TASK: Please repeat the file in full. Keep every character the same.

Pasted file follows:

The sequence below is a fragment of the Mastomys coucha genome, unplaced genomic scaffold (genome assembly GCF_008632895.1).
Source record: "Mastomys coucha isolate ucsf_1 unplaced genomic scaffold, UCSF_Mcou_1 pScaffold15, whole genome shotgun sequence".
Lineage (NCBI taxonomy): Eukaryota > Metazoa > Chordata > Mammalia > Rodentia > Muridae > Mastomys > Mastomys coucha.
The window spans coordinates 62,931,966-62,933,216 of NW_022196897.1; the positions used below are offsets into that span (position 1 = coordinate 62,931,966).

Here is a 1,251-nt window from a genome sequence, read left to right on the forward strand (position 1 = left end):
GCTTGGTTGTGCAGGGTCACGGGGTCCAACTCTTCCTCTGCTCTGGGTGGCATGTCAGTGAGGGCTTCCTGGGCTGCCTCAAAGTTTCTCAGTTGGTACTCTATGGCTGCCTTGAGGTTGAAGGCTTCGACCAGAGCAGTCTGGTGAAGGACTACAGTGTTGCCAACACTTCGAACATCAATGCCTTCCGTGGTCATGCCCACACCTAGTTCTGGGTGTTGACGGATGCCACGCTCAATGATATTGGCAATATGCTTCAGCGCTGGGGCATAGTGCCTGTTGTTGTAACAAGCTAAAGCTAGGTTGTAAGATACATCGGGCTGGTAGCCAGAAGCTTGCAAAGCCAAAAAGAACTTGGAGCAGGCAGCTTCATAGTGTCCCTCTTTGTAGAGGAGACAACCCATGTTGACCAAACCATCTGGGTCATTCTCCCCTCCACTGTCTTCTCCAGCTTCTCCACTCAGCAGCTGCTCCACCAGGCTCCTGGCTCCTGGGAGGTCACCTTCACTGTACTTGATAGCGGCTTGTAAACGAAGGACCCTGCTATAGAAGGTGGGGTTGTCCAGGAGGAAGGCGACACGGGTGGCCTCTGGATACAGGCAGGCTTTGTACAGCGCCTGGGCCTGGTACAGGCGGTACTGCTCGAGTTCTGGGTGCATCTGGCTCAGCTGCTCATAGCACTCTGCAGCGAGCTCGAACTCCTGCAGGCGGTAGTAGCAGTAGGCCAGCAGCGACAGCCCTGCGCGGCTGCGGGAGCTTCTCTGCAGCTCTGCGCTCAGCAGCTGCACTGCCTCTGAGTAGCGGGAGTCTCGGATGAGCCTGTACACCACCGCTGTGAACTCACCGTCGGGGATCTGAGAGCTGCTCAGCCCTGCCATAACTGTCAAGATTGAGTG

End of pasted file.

The sequence below is a fragment of the Mastomys coucha genome, unplaced genomic scaffold (genome assembly GCF_008632895.1).
Source record: "Mastomys coucha isolate ucsf_1 unplaced genomic scaffold, UCSF_Mcou_1 pScaffold15, whole genome shotgun sequence".
Lineage (NCBI taxonomy): Eukaryota > Metazoa > Chordata > Mammalia > Rodentia > Muridae > Mastomys > Mastomys coucha.
The window spans coordinates 62,931,966-62,933,216 of NW_022196897.1; the positions used below are offsets into that span (position 1 = coordinate 62,931,966).

Here is a 1,251-nt window from a genome sequence, read left to right on the forward strand (position 1 = left end):
GCTTGGTTGTGCAGGGTCACGGGGTCCAACTCTTCCTCTGCTCTGGGTGGCATGTCAGTGAGGGCTTCCTGGGCTGCCTCAAAGTTTCTCAGTTGGTACTCTATGGCTGCCTTGAGGTTGAAGGCTTCGACCAGAGCAGTCTGGTGAAGGACTACAGTGTTGCCAACACTTCGAACATCAATGCCTTCCGTGGTCATGCCCACACCTAGTTCTGGGTGTTGACGGATGCCACGCTCAATGATATTGGCAATATGCTTCAGCGCTGGGGCATAGTGCCTGTTGTTGTAACAAGCTAAAGCTAGGTTGTAAGATACATCGGGCTGGTAGCCAGAAGCTTGCAAAGCCAAAAAGAACTTGGAGCAGGCAGCTTCATAGTGTCCCTCTTTGTAGAGGAGACAACCCATGTTGACCAAACCATCTGGGTCATTCTCCCCTCCACTGTCTTCTCCAGCTTCTCCACTCAGCAGCTGCTCCACCAGGCTCCTGGCTCCTGGGAGGTCACCTTCACTGTACTTGATAGCGGCTTGTAAACGAAGGACCCTGCTATAGAAGGTGGGGTTGTCCAGGAGGAAGGCGACACGGGTGGCCTCTGGATACAGGCAGGCTTTGTACAGCGCCTGGGCCTGGTACAGGCGGTACTGCTCGAGTTCTGGGTGCATCTGGCTCAGCTGCTCATAGCACTCTGCAGCGAGCTCGAACTCCTGCAGGCGGTAGTAGCAGTAGGCCAGCAGCGACAGCCCTGCGCGGCTGCGGGAGCTTCTCTGCAGCTCTGCGCTCAGCAGCTGCACTGCCTCTGAGTAGCGGGAGTCTCGGATGAGCCTGTACACCACCGCTGTGAACTCACCGTCGGGGATCTGAGAGCTGCTCAGCCCTGCCATAACTGTCAAGATTGAGTG